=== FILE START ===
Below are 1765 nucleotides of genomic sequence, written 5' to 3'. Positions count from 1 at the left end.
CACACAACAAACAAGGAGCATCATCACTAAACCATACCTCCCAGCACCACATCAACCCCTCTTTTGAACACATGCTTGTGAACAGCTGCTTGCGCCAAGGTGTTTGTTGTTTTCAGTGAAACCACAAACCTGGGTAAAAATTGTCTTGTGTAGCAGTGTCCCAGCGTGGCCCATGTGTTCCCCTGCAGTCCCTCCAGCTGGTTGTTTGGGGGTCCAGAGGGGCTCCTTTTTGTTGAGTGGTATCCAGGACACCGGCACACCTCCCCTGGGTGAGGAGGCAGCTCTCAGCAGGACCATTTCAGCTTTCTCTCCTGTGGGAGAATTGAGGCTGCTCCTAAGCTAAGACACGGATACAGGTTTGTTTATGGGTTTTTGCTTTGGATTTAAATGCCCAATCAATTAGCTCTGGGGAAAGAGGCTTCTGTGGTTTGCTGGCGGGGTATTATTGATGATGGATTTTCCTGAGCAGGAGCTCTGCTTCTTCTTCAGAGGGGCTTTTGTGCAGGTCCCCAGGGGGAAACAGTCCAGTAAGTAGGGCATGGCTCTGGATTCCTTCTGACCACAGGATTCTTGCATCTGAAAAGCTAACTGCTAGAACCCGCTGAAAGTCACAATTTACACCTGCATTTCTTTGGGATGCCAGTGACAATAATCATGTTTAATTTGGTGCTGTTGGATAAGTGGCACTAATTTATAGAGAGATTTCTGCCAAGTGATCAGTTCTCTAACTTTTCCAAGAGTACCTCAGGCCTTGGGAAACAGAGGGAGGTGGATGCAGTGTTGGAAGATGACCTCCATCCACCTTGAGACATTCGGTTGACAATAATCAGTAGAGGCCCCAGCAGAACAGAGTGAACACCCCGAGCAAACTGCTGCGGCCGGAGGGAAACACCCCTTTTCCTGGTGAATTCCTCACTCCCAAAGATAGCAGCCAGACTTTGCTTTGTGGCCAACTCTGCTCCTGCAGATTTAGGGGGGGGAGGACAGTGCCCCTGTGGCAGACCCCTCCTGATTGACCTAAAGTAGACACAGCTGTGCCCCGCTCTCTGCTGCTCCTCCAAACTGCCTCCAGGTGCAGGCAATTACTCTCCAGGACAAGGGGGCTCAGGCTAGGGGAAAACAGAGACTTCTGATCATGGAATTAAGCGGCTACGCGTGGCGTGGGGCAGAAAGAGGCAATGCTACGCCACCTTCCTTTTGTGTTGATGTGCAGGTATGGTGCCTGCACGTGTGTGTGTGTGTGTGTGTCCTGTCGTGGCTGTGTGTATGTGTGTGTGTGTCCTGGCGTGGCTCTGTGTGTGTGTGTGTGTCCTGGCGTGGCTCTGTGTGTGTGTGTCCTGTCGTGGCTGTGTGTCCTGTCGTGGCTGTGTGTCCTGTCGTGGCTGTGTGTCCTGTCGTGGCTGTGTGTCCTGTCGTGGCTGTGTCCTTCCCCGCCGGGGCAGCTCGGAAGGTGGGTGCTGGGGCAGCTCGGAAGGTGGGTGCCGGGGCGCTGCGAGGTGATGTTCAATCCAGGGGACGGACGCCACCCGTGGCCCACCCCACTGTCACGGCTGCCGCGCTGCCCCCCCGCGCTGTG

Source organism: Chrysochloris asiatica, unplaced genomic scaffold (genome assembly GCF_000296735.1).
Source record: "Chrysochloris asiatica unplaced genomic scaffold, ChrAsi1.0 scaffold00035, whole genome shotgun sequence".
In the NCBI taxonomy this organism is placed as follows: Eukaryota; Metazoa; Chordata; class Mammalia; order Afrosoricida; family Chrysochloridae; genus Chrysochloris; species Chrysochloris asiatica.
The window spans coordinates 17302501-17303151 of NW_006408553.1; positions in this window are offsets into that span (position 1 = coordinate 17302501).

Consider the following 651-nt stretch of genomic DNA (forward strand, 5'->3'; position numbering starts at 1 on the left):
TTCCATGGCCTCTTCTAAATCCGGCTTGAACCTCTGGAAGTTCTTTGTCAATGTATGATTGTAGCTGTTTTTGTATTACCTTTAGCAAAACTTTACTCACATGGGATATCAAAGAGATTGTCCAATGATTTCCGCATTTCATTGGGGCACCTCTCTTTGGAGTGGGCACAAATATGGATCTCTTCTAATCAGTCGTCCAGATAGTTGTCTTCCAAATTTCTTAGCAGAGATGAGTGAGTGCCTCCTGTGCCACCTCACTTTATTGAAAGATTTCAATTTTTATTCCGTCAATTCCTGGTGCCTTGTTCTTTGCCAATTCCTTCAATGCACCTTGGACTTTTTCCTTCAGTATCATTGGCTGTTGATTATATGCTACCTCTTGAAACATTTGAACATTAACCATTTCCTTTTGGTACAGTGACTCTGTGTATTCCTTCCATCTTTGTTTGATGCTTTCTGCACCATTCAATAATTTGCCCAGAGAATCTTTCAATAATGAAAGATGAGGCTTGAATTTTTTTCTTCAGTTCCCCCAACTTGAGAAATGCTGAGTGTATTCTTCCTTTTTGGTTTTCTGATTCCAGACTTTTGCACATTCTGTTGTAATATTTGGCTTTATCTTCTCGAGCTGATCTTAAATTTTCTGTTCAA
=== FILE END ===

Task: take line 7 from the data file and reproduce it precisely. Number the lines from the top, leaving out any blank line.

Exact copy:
Consider the following 651-nt stretch of genomic DNA (forward strand, 5'->3'; position numbering starts at 1 on the left):